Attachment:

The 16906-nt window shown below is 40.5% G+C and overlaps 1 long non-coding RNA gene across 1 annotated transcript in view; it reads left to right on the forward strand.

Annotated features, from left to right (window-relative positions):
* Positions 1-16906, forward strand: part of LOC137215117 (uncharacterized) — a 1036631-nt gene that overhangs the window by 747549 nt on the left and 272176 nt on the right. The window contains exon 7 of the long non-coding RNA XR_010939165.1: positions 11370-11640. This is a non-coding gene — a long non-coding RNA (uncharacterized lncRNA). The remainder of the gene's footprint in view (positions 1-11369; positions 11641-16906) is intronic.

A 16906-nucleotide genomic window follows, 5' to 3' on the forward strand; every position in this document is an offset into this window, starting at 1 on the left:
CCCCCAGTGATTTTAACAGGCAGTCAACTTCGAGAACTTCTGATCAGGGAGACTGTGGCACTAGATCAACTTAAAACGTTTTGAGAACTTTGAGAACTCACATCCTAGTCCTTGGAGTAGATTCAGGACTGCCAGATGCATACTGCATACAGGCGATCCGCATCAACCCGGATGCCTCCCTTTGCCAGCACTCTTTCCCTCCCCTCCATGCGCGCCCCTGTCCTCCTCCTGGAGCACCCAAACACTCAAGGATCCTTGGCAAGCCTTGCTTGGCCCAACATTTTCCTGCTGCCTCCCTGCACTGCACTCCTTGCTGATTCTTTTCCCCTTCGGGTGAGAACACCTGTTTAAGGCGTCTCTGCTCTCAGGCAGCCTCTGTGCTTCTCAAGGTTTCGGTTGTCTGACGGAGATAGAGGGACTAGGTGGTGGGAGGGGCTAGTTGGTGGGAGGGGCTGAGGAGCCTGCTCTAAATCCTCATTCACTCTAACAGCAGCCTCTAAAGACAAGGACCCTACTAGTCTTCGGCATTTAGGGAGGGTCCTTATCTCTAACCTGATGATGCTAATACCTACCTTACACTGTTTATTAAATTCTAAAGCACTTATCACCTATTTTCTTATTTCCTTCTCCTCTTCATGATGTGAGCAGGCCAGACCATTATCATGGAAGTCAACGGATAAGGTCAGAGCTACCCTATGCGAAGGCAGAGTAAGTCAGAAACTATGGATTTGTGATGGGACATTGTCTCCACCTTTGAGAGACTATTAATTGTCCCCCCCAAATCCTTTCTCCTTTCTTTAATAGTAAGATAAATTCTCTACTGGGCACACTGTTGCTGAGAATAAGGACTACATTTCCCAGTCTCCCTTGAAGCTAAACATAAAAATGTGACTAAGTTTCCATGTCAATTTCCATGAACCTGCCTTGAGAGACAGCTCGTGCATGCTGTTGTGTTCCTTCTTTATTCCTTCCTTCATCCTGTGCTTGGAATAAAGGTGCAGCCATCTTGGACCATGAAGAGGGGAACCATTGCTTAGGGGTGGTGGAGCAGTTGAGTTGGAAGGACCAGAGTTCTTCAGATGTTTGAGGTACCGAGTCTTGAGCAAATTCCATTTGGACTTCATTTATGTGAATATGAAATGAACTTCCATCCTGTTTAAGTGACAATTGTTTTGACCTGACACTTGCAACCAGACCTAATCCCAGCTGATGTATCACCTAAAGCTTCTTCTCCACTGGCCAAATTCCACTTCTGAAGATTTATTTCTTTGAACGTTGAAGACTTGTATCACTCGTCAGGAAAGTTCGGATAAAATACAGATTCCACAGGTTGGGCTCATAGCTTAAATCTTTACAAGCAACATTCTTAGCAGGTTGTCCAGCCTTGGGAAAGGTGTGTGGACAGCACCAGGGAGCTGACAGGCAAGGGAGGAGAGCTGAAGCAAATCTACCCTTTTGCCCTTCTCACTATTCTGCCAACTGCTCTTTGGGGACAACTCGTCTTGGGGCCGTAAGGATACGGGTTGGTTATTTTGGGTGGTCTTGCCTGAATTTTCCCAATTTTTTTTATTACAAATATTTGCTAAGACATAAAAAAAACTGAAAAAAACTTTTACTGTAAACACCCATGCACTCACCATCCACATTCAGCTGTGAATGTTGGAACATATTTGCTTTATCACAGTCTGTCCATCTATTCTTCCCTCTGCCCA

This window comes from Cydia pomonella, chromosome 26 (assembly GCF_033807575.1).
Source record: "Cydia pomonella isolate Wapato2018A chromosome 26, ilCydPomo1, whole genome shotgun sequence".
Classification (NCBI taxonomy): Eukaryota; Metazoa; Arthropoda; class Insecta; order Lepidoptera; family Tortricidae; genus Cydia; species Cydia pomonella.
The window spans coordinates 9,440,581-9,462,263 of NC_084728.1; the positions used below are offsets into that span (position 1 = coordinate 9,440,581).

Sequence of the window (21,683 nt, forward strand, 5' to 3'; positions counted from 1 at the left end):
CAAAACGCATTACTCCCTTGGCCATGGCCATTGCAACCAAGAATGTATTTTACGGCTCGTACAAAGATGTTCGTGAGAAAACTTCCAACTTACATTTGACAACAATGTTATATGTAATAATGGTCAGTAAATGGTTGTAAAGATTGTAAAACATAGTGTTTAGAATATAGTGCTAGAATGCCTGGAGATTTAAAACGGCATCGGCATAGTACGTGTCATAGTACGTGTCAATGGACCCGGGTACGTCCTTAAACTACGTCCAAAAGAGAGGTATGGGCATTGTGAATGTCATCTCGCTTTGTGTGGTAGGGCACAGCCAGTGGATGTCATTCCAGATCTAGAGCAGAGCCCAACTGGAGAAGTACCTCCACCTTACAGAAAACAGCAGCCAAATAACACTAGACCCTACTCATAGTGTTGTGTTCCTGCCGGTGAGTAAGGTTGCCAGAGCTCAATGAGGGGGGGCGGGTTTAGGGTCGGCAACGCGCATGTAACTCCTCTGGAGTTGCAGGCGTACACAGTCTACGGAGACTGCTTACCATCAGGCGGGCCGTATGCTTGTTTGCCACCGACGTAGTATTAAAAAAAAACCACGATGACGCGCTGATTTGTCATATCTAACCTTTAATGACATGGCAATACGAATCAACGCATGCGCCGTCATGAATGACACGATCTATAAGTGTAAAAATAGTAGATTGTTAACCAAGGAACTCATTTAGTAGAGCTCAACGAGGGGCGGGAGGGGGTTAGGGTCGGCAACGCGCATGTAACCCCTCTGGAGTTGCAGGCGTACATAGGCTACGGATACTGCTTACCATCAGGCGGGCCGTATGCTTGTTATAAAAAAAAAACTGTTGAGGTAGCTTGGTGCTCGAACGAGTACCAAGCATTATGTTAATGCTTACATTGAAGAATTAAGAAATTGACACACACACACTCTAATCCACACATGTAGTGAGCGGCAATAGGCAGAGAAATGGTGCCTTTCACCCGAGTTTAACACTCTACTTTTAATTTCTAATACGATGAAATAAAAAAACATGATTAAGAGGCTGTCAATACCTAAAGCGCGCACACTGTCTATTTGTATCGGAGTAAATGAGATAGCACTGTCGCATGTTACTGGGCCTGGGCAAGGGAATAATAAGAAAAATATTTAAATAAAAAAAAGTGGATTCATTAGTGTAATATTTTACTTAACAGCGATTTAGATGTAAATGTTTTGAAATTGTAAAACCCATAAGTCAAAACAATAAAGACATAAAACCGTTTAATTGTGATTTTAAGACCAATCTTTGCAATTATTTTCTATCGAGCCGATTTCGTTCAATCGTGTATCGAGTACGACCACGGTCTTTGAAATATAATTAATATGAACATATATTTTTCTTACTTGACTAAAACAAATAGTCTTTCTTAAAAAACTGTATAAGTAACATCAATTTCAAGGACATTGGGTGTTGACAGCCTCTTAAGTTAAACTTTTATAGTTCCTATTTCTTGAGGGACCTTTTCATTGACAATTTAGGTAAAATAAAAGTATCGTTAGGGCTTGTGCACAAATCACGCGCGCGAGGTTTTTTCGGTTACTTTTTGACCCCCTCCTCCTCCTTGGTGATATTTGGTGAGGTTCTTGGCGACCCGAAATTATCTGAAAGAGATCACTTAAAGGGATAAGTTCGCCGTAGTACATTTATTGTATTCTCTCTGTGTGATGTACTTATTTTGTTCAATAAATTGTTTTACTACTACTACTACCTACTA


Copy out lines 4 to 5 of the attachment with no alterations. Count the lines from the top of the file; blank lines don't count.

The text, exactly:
A 16906-nucleotide genomic window follows, 5' to 3' on the forward strand; every position in this document is an offset into this window, starting at 1 on the left:
CCCCCAGTGATTTTAACAGGCAGTCAACTTCGAGAACTTCTGATCAGGGAGACTGTGGCACTAGATCAACTTAAAACGTTTTGAGAACTTTGAGAACTCACATCCTAGTCCTTGGAGTAGATTCAGGACTGCCAGATGCATACTGCATACAGGCGATCCGCATCAACCCGGATGCCTCCCTTTGCCAGCACTCTTTCCCTCCCCTCCATGCGCGCCCCTGTCCTCCTCCTGGAGCACCCAAACACTCAAGGATCCTTGGCAAGCCTTGCTTGGCCCAACATTTTCCTGCTGCCTCCCTGCACTGCACTCCTTGCTGATTCTTTTCCCCTTCGGGTGAGAACACCTGTTTAAGGCGTCTCTGCTCTCAGGCAGCCTCTGTGCTTCTCAAGGTTTCGGTTGTCTGACGGAGATAGAGGGACTAGGTGGTGGGAGGGGCTAGTTGGTGGGAGGGGCTGAGGAGCCTGCTCTAAATCCTCATTCACTCTAACAGCAGCCTCTAAAGACAAGGACCCTACTAGTCTTCGGCATTTAGGGAGGGTCCTTATCTCTAACCTGATGATGCTAATACCTACCTTACACTGTTTATTAAATTCTAAAGCACTTATCACCTATTTTCTTATTTCCTTCTCCTCTTCATGATGTGAGCAGGCCAGACCATTATCATGGAAGTCAACGGATAAGGTCAGAGCTACCCTATGCGAAGGCAGAGTAAGTCAGAAACTATGGATTTGTGATGGGACATTGTCTCCACCTTTGAGAGACTATTAATTGTCCCCCCCAAATCCTTTCTCCTTTCTTTAATAGTAAGATAAATTCTCTACTGGGCACACTGTTGCTGAGAATAAGGACTACATTTCCCAGTCTCCCTTGAAGCTAAACATAAAAATGTGACTAAGTTTCCATGTCAATTTCCATGAACCTGCCTTGAGAGACAGCTCGTGCATGCTGTTGTGTTCCTTCTTTATTCCTTCCTTCATCCTGTGCTTGGAATAAAGGTGCAGCCATCTTGGACCATGAAGAGGGGAACCATTGCTTAGGGGTGGTGGAGCAGTTGAGTTGGAAGGACCAGAGTTCTTCAGATGTTTGAGGTACCGAGTCTTGAGCAAATTCCATTTGGACTTCATTTATGTGAATATGAAATGAACTTCCATCCTGTTTAAGTGACAATTGTTTTGACCTGACACTTGCAACCAGACCTAATCCCAGCTGATGTATCACCTAAAGCTTCTTCTCCACTGGCCAAATTCCACTTCTGAAGATTTATTTCTTTGAACGTTGAAGACTTGTATCACTCGTCAGGAAAGTTCGGATAAAATACAGATTCCACAGGTTGGGCTCATAGCTTAAATCTTTACAAGCAACATTCTTAGCAGGTTGTCCAGCCTTGGGAAAGGTGTGTGGACAGCACCAGGGAGCTGACAGGCAAGGGAGGAGAGCTGAAGCAAATCTACCCTTTTGCCCTTCTCACTATTCTGCCAACTGCTCTTTGGGGACAACTCGTCTTGGGGCCGTAAGGATACGGGTTGGTTATTTTGGGTGGTCTTGCCTGAATTTTCCCAATTTTTTTTATTACAAATATTTGCTAAGACATAAAAAAAACTGAAAAAAACTTTTACTGTAAACACCCATGCACTCACCATCCACATTCAGCTGTGAATGTTGGAACATATTTGCTTTATCACAGTCTGTCCATCTATTCTTCCCTCTGCCCA